Many CIOs are waking up to new digital technologies’ potential impact on the enterprise. In 2016, only 17 percent of CIOs expected emerging technologies to have a major impact on their businesses within three years; that number has more than doubled to 40 percent (see figure 23). They expect to make substantial investments in artificial intelligence (AI), machine learning, Internet of Things, and robotic process automation. CIOs in digital vanguard organizations plan to pursue AI and machine learning far more aggressively than those in baseline organizations, perhaps because they have a solid foundation that allows them to increase the impact of these emerging technologies (see figure 24).
But how can CIOs help ensure that these technology bets will generate the return on investment expected by the business? And how can they stay ahead of the ever-accelerating stream of new technologies?
How to build a better lightbulb
Many organizations are pursuing innovation with a shotgun: dabbling in emerging technologies without thinking through use cases and scalability, spreading investments across multiple startups without a broad strategy, or relying too heavily on their traditional ecosystem of partners and vendors for guidance. Few—if any—have implemented a disciplined, end-to-end innovation program that generates an ongoing stream of new potential technologies and use cases with meaningful business context that can scale across the enterprise.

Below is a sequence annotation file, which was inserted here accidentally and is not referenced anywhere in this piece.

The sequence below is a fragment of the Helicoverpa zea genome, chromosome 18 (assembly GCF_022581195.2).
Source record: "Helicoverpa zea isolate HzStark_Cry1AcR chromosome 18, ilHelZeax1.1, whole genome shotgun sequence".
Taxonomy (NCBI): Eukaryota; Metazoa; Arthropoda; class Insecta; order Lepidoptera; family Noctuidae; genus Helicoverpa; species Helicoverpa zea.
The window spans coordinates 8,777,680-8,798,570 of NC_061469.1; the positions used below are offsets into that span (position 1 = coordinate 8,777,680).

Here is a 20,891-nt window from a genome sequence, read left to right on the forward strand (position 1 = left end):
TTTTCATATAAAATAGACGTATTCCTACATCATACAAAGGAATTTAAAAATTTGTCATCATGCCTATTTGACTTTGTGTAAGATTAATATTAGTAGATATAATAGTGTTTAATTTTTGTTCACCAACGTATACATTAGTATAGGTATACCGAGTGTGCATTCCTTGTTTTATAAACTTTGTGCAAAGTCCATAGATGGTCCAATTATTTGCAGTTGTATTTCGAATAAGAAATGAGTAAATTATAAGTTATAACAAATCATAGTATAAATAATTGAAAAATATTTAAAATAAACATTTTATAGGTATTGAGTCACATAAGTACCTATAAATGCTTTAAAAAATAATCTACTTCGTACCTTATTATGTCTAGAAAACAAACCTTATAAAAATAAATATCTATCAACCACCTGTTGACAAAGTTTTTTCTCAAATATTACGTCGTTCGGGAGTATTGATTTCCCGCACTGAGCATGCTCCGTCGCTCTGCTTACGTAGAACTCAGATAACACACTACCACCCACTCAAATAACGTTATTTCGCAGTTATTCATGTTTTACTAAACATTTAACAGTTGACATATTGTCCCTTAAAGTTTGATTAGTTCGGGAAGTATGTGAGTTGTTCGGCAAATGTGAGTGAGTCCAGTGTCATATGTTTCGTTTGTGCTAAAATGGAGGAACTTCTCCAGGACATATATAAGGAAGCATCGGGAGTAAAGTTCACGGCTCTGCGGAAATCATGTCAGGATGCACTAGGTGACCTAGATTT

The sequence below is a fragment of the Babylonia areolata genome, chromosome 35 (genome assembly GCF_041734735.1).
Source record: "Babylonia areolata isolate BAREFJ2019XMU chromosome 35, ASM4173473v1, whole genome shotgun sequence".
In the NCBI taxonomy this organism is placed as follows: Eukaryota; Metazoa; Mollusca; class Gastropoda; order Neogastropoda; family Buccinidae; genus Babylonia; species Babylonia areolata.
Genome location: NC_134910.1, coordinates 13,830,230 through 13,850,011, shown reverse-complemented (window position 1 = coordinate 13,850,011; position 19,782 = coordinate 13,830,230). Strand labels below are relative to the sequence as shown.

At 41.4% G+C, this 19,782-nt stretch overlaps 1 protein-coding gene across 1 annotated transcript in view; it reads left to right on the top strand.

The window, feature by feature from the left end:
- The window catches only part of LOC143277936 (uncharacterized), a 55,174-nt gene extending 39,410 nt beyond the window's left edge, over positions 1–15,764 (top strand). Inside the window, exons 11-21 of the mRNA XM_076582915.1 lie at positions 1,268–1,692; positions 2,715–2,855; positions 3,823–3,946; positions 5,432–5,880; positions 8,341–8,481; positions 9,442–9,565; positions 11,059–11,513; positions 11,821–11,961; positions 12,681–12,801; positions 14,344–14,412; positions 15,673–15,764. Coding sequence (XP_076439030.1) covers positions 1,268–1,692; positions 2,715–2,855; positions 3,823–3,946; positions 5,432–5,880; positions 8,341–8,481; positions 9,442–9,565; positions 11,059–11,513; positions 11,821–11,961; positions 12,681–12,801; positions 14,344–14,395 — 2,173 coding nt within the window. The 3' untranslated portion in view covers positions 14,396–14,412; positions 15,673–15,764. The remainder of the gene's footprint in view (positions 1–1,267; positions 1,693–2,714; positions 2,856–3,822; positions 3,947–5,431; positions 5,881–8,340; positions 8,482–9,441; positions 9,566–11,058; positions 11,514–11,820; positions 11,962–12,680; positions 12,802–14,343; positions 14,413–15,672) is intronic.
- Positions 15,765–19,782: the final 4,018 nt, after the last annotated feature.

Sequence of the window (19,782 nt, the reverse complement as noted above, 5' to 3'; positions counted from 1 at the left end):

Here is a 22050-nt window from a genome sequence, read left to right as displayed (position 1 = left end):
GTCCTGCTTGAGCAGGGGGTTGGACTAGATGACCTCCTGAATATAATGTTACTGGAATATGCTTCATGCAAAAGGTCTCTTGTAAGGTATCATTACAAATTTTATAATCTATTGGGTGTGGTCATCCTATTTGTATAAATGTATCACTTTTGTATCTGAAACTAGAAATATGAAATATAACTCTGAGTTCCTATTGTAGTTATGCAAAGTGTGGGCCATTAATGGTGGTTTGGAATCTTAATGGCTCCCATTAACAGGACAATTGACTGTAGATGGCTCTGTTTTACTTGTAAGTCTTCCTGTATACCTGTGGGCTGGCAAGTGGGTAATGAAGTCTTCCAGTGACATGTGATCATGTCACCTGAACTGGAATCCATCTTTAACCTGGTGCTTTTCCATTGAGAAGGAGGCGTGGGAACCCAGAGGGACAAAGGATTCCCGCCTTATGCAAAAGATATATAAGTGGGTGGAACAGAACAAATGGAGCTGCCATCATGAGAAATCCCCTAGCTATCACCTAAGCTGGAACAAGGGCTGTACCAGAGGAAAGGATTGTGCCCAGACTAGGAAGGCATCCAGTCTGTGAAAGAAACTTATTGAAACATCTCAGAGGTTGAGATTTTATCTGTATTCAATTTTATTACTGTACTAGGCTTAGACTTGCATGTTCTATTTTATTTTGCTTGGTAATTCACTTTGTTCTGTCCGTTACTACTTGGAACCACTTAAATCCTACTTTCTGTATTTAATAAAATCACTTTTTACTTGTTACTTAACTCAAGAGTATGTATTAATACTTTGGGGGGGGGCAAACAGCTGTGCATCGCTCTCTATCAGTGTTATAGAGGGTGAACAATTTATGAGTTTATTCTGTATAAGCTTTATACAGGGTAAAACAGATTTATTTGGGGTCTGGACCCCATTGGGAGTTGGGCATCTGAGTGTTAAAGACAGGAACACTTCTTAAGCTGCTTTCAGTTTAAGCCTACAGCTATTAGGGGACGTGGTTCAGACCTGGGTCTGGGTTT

A formal program that brings in other parties can show real results. “Engaging constructively in a win-win way with ecosystem partners is critical and is going to continue to translate into real competitive advantages for our organization,” says Blackrock Closed-End Mutual Funds board member Catherine Lynch.
Answering the following questions can help CIOs create a deliberate, repeatable, and scalable innovation process across four dimensions:
- Sense, scout, and scan: What’s happening? Develop a broad awareness of technology advances in the marketplace, and identify important players. Look beyond traditional industry boundaries to identify ideas and perspectives; keep an eye out for potential competition in adjacent domains. Follow current developments in grants and patents, government research, acquisitions, and venture equity.